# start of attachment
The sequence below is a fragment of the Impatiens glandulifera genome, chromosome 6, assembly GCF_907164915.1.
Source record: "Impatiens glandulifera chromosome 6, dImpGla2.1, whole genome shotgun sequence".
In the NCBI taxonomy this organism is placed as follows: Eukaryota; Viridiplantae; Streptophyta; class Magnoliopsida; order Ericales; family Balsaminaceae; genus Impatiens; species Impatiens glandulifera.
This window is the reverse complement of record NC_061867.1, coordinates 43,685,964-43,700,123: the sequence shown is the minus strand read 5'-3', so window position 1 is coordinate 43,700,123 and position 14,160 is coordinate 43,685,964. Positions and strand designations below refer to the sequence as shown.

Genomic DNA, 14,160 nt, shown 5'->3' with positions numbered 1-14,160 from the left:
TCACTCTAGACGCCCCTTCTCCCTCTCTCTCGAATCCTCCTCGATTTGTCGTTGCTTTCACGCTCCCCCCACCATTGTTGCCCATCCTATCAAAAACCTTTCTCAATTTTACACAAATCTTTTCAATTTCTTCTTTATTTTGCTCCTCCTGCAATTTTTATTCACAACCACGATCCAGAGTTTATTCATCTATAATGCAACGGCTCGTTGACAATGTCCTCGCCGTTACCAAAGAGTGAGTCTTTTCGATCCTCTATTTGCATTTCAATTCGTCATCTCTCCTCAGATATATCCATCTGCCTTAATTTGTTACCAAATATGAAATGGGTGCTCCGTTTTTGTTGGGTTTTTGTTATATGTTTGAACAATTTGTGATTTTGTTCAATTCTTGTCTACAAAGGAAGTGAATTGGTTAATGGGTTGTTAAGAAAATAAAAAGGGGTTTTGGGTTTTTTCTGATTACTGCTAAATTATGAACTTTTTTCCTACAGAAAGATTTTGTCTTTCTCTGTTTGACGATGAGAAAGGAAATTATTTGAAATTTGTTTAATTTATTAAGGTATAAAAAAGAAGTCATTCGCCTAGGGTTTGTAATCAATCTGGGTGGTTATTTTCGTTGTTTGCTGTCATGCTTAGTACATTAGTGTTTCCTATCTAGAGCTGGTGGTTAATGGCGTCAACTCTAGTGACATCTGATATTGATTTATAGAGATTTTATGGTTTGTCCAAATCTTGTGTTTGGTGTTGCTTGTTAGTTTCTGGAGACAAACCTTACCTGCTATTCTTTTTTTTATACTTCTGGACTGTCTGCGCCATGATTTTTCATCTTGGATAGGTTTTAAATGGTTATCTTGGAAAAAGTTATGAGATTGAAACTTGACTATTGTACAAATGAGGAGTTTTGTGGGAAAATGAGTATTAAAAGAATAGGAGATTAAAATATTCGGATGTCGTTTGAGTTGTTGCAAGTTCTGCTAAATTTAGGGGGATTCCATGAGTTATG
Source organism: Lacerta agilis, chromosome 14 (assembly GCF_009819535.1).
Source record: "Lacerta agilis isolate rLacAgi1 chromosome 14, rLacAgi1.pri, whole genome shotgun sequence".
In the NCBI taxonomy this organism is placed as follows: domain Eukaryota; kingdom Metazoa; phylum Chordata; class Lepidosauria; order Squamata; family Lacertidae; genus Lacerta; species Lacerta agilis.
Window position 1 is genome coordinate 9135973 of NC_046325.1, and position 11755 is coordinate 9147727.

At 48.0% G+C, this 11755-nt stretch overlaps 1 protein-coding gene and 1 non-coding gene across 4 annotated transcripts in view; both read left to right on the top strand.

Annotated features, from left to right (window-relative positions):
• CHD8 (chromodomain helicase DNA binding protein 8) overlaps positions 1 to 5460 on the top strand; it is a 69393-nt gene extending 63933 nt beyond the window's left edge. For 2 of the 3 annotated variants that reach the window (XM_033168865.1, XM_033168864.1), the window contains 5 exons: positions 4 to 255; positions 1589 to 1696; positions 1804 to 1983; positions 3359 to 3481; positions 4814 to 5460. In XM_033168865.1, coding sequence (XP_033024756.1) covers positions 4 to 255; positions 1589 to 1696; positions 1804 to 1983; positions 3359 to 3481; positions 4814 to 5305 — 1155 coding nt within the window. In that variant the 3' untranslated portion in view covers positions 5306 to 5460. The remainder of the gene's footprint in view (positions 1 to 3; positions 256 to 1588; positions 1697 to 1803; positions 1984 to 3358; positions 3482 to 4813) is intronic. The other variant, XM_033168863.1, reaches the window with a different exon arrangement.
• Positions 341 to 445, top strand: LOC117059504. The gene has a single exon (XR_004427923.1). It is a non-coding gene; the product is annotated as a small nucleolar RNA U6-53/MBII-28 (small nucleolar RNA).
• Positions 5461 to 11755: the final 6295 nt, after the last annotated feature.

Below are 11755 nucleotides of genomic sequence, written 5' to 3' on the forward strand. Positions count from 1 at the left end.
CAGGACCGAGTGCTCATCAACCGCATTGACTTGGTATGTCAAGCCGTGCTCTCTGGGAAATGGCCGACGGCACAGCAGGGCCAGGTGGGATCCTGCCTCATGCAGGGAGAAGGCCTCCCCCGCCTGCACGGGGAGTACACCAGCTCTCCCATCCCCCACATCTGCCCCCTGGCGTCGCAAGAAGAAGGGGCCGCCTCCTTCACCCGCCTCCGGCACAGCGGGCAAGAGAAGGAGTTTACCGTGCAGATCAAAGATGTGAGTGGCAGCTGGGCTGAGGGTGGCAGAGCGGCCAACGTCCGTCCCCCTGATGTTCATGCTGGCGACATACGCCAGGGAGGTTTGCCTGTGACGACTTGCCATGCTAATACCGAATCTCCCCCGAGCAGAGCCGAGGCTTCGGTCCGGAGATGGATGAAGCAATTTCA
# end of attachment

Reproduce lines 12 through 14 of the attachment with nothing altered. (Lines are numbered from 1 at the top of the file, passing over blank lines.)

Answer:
Annotated features, from left to right (window-relative positions):
• CHD8 (chromodomain helicase DNA binding protein 8) overlaps positions 1 to 5460 on the top strand; it is a 69393-nt gene extending 63933 nt beyond the window's left edge. For 2 of the 3 annotated variants that reach the window (XM_033168865.1, XM_033168864.1), the window contains 5 exons: positions 4 to 255; positions 1589 to 1696; positions 1804 to 1983; positions 3359 to 3481; positions 4814 to 5460. In XM_033168865.1, coding sequence (XP_033024756.1) covers positions 4 to 255; positions 1589 to 1696; positions 1804 to 1983; positions 3359 to 3481; positions 4814 to 5305 — 1155 coding nt within the window. In that variant the 3' untranslated portion in view covers positions 5306 to 5460. The remainder of the gene's footprint in view (positions 1 to 3; positions 256 to 1588; positions 1697 to 1803; positions 1984 to 3358; positions 3482 to 4813) is intronic. The other variant, XM_033168863.1, reaches the window with a different exon arrangement.
• Positions 341 to 445, top strand: LOC117059504. The gene has a single exon (XR_004427923.1). It is a non-coding gene; the product is annotated as a small nucleolar RNA U6-53/MBII-28 (small nucleolar RNA).